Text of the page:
Preview: Ten Things you need to know about Harrogate panto
A festive family favourite, the launch of Harrogate Theatre's panto this week is a sure sign that we are officially entering the Christmas season.
Sold-out notices are already appearing already but how many people know Harrogate’s traditonal panto has been going for 116 years? And just how many fairy lights does the panto get through each time? The Harrogate Advertiser answers the questions you need to know.
Harrogate Theatre: What is this year’s panto?
This year’s pantomine Dick Whittington was launched on Wednesday, and runs until January 15, 2017.As always, audiences are expected to travel from all across North Yorkshire to enjoy this hugely popular annual show, much as Dick and his magical cat journey on an enchanting adventure in the panto itself from the heart of Harrogate to London.Written by Harrogate Theatre’s winning team of David Bown and Phil Lowe, the annual panto is usually paved with gold for the theatre itself; contributing massively to its financial well-being.Bown, the theatre’s creatively-minded chief executive credits the panto with enabling the venue to engage in more diverse projects throughout the rest of the year.
Star power: Harrogate panto’s acting royalty
The most famous member of the cast Tim Stedman, is appearing in Harrogate Theatre panto for an incredible 17th time.A master of slapstick humour and crowd interaction, such is this popular actor’s commitment to entertaining audiences, Tim calculates he loses three-quarters of a stone during the panto’s run each year.Playing Idle Jack in Dick Whittington, the last time he appeared in this particular panto, he got laryngitis for two weeks.Which is why most of the cast adopt a vigorous fitness regime, like Olympic atheletes.Tim said: “It depends what time of the day each performance takes place on but most of the cast normally go to the gym each day. I’m usually out the door by 7.30am and enjoying a gym and swim by 8am at St George’s Hotel. Then I tend to have a sauna in the hotel’s steam room once a day, too. “I’m lucky to perform in such a great pantomime and Harrogate’s a lucky town in having such a great source of entertainment for all the family.”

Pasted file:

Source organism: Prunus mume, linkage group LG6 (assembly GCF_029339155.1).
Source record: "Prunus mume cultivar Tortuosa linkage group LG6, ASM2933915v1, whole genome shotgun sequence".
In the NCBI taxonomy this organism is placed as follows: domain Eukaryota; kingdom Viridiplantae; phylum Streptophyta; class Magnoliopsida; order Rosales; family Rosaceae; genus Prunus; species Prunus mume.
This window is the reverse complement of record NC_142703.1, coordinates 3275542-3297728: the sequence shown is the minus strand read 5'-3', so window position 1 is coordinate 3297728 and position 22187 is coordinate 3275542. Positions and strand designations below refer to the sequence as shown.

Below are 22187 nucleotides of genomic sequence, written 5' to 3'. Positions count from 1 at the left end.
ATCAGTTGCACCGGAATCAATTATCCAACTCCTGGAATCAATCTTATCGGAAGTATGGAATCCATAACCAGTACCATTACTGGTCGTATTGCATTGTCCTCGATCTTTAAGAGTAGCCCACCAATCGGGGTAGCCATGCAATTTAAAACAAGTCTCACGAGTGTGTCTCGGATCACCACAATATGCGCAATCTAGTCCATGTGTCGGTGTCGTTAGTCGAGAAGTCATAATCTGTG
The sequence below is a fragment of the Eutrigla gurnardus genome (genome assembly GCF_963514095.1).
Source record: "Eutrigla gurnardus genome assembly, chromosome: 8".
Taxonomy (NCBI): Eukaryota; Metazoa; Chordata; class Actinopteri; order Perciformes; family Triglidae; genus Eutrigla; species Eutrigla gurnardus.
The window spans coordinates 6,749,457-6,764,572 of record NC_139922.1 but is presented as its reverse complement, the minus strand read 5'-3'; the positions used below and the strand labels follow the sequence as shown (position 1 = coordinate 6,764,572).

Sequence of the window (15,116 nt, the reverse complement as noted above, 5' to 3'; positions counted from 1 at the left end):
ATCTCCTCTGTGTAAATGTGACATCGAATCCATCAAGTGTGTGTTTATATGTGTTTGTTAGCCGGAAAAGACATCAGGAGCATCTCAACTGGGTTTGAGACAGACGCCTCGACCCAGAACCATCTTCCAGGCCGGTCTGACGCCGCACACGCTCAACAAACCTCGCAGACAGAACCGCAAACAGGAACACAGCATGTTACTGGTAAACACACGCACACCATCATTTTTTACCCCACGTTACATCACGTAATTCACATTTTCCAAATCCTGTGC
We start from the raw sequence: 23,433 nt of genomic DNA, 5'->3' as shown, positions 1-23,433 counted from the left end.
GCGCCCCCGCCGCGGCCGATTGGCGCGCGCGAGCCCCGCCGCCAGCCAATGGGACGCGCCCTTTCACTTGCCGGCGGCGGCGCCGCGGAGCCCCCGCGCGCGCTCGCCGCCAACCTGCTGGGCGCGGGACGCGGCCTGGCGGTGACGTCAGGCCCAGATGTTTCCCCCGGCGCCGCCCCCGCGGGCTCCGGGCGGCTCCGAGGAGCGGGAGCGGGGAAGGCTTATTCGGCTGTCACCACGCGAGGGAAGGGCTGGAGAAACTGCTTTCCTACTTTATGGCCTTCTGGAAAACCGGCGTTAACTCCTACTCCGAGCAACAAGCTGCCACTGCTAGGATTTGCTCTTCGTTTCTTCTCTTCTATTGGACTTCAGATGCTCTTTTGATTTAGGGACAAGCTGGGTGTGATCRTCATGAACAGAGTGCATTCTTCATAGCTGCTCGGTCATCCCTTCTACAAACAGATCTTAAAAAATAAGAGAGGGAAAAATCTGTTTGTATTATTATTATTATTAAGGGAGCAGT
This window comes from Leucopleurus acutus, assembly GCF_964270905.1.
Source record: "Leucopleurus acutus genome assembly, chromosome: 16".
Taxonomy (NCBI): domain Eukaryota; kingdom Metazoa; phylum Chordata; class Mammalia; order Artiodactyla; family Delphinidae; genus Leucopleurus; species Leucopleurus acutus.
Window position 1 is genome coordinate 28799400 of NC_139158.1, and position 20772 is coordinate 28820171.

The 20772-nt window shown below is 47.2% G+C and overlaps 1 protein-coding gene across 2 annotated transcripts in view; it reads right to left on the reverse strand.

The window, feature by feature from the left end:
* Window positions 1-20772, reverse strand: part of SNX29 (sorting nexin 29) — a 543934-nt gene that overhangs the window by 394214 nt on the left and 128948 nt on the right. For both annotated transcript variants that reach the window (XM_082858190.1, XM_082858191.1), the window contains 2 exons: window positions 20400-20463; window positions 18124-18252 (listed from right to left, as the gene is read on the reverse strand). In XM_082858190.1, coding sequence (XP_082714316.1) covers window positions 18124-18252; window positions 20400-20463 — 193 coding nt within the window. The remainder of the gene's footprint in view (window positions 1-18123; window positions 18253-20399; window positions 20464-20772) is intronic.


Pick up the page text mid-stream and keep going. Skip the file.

History: When was Harrogate Theatre’s first panto?
The theatre was virtually founded on panto. Known as The Grand Opera House when it first opened in 1900, Harrogate Theatre was launched on January 11 with a charity gala in aid of British soldiers fighting the Boer War in South Africa.But its first ‘proper’ show just two days later was a pantomime - a version of Dick Whittington.The first recorded pantomime version of the story was in 1814, inspired by tales of English folklore surrounding the real-life Richard Whittington (1354–1423), Lord Mayor of London.The choice of panto was that of William Peacock, Harrogate Theatre’s first managing director who run it for three decades in an era of gilded plaster and lavish fixtures and fittings.
Family favourite - what makes Harrogate Theatre’s panto so special?
Among the audiences at the panto in recent years is none other than actor Sir Ian McKellen who visited Harrogate Theatre in 2010 to see a previous version of Dick Whittington and hailed it as one of the best pantomimes he’d ever seen.What impressed him most was its traditional, family-friendly nature.2016 marks Phil Lowe’s 10th year as director of panto and eighth year as co-writer with David Bown.Once upon a time, the likes of Graham Norton and 1970s comic Charlie Williams did appear in Harrogate panto.But Lowe and Bown are both firm believers in the pre-adult humour/celebrity-dominated era of panto, relying on a story-driven approach.He said: “The first panto I ever saw was Dick Whittington starring Vince Hill at the Bradford Alhambra in 1969 with my grandma. “We do include modern references for adults but we don’t go for a great deal of innuendo.“I travel around the country a lot and there are some very innuendo-laden pantos out there. That isn’t us.”